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adg211288
I've had a long held belief that the Norwegian black/viking/progressive metal act Borknagar peaked with their second album The Olden Domain (1997). It's a view that many of my fellow fans seem to share. Recently though I've been spending a lot of time with the band's fourth album Quintessence (2000) and have had to seriously question whether I still believed The Olden Domain to be their best work, or if this one is. Both are quite different albums from the band and both have many claims to that top spot (while a good portion of fans will also throw the hat of the debut album Borknagar (1996) into the ring). Ultimately I had the question answered for me by my actions rather than any serious thought: whenever I thought I'd play one of my Borknagar albums my eyes always strayed first to Quintessence, which in turn has led to me playing this one more than any other of their releases that I own.

The music on Quintessence isn't quite like that of any other Borkngarar album. While many would put the band's transition from black to progressive metal at somewhere during this era of the band, which I think of as the ICS Vortex era after the then lead vocalist (he's since returned alongside his replacement Vintersorg), I find this album to be the band's truest fusion of the two genres, with the actual switch away from black metal only coming with the following Empiricism (2001), making Quintessence their last true black metal release even though they've always kept a blackened edge to their music after this point, notably through growling vocals.

I'd equally make an argument for this to be their most truly progressive metal album as well. Their later work I'd actually describe as an example of prog-lite metal (increasingly true with every new record), because it's not really all that adventurous to my ears despite the progressive label being regularly attached to the band (something I find true of many so called progressive metal acts). Quintessence is a different story, but it's also still a black metal album. To my ears this album is actually more black metal than the prior and first ICS Vortex fronted album The Archaic Course (1998), though it is of a much more melodic kind than that found on either of the band's first two albums, A.K.A. The Garm era.

The guitars of Øystein G. Brun and Jens F. Ryland are semi-raw and black metal based and there is some excellent keyboard work from Lars A. Nedland that absolutely reeks of classic progressive rock influence. It's musically an great sound that Borknagar have hit on for this one album, while ICS Vortex puts on possibly the vocal performance of his entire career here. As a singer mostly known for his clean vocals it's an unusual case to hear him growling, but he does it very well and in quite an epic manner that fits with the music perfectly.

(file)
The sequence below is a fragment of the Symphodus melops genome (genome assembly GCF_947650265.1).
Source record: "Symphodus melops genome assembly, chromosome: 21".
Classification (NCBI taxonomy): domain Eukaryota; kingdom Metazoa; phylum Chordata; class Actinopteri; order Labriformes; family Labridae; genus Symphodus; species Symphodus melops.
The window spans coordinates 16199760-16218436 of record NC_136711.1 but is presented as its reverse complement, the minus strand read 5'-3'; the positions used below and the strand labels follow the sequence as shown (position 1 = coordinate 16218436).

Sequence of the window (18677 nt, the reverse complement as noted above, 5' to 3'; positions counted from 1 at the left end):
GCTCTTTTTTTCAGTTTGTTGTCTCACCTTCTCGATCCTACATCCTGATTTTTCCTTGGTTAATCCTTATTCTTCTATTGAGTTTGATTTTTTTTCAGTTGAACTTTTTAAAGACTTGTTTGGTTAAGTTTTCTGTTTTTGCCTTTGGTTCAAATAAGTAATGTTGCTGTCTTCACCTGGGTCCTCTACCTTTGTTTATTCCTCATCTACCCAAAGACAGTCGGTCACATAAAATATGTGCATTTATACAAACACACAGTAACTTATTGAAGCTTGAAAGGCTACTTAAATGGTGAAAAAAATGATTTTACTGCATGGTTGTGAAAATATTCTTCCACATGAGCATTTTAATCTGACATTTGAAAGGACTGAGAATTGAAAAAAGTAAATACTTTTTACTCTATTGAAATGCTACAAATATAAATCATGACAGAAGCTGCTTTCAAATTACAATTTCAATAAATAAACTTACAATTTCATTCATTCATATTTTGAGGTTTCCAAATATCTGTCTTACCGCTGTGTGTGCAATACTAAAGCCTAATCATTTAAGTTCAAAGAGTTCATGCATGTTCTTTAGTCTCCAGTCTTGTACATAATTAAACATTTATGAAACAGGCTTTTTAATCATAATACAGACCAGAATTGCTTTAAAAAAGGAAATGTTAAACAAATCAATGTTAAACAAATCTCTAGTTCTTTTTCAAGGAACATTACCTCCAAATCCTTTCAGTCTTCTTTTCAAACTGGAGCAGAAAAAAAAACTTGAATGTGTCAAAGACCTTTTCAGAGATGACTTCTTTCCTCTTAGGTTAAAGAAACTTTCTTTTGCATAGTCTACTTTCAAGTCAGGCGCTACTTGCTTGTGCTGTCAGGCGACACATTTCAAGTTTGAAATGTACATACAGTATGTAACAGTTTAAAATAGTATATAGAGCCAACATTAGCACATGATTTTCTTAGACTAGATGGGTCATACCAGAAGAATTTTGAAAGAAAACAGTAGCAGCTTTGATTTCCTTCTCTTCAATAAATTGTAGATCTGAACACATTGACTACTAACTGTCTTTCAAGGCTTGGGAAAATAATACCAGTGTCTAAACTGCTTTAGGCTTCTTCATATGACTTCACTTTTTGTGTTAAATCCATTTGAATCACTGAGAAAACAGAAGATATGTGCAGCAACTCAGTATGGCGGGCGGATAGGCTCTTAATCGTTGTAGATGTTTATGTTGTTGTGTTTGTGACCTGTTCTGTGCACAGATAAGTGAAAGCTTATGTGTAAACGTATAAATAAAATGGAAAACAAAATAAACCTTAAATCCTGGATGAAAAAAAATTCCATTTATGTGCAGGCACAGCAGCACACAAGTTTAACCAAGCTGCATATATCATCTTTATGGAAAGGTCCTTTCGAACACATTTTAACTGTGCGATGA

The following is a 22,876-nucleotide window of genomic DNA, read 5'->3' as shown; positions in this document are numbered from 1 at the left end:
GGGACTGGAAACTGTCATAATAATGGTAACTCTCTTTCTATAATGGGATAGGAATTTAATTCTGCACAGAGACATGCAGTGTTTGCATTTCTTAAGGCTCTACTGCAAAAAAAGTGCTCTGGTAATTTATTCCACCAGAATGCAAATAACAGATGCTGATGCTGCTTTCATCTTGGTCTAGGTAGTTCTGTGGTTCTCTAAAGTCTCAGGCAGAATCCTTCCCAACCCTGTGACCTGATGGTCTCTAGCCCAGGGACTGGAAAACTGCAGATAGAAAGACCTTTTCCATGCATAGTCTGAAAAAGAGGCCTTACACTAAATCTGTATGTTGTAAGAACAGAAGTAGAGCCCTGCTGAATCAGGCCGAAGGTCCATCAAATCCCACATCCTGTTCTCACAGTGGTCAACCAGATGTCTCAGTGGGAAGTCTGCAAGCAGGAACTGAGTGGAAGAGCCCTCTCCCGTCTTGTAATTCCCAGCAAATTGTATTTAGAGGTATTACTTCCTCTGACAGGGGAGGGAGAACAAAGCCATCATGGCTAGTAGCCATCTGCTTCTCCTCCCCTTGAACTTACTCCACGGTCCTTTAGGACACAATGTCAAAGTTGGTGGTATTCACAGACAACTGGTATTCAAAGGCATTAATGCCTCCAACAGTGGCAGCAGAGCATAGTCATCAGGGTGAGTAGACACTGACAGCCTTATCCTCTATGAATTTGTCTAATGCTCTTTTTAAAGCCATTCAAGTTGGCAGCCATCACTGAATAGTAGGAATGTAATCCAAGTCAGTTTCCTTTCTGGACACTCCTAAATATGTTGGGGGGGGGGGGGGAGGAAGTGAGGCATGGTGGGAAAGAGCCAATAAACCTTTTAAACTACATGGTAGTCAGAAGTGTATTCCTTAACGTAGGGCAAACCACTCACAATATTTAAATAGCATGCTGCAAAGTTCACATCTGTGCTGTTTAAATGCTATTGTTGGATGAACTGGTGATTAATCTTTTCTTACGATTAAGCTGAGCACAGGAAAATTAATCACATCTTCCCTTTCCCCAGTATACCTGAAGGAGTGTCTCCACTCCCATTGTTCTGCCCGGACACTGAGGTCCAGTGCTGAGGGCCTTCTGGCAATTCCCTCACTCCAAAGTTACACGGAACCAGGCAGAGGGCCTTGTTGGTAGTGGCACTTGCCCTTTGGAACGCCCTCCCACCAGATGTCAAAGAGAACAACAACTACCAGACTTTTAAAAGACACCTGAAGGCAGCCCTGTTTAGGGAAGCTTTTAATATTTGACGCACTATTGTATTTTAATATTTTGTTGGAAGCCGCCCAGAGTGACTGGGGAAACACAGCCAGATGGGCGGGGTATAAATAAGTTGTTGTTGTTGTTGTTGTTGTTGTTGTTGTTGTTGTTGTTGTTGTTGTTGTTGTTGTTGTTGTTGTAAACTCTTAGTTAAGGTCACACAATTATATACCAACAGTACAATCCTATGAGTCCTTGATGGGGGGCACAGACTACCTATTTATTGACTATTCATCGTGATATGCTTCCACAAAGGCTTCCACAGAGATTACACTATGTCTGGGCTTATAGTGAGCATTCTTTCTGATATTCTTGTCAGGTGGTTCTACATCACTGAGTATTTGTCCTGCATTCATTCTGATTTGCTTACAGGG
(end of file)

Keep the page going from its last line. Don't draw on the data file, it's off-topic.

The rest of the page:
The album's first four tracks are especially a real tour de force. The third of these is Ruins of the Future, which may just be the most epic song Borknagar has ever recorded and is without a doubt my personal favourite of the band (it's actually rare for me to have a favourite song from an artist's whole discography like this). Following straight away is Colossus, which is a great example of something I mentioned being possible (despite popular belief): clean vocal black metal, because growls are only used minimal and for backing purposes in this one, and try denying to yourself that the music in this track is any less melodic black metal based than Ruins of the Future, which is growl dominant. Next track Inner Landscape serves as an interlude a breather after the terrific first half of the album. While the remainder doesn't hit quite the same heights as those first four tracks, it's still very high quality work, with Genesis Torn and the finale Revolt being further tracks of note.

In summary Quintessence is a fantastic album from Borknagar. While I enjoy the works that followed they've never again been able to reach the same level that this is on. It has not only overtaken The Olden Domain as my favourite from the band, but I'd go as far to say that it's also overtaken Iron Maiden's Brave New World as my favourite album of the year 2000. I whole-heartedly recommend it as an essential purchase for both black and progressive metal fans.

You want to know what the real kicker about that finale statement is though? At least here in the UK this is the one Borknagar album not readily available to buy a physical copy of at normal prices. All nine others can be in a range of about £5 to £12 online, but this one will currently set you back about three times that, unless you get lucky. Bloody typical of the metal scene that!

BORKNAGAR Borknagar

Album · 1996 · Black Metal
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Warthur
Black metal supergroup Borknagar evolved over time into a prog metal force to be reckoned with, but on this debut album they showed a much harsher and more primal form. All the participants were members of significant groups in the Norwegian black metal second wave, and the style of that scene is prominently displayed here, with ample folk influences offering a gentler counterpoint.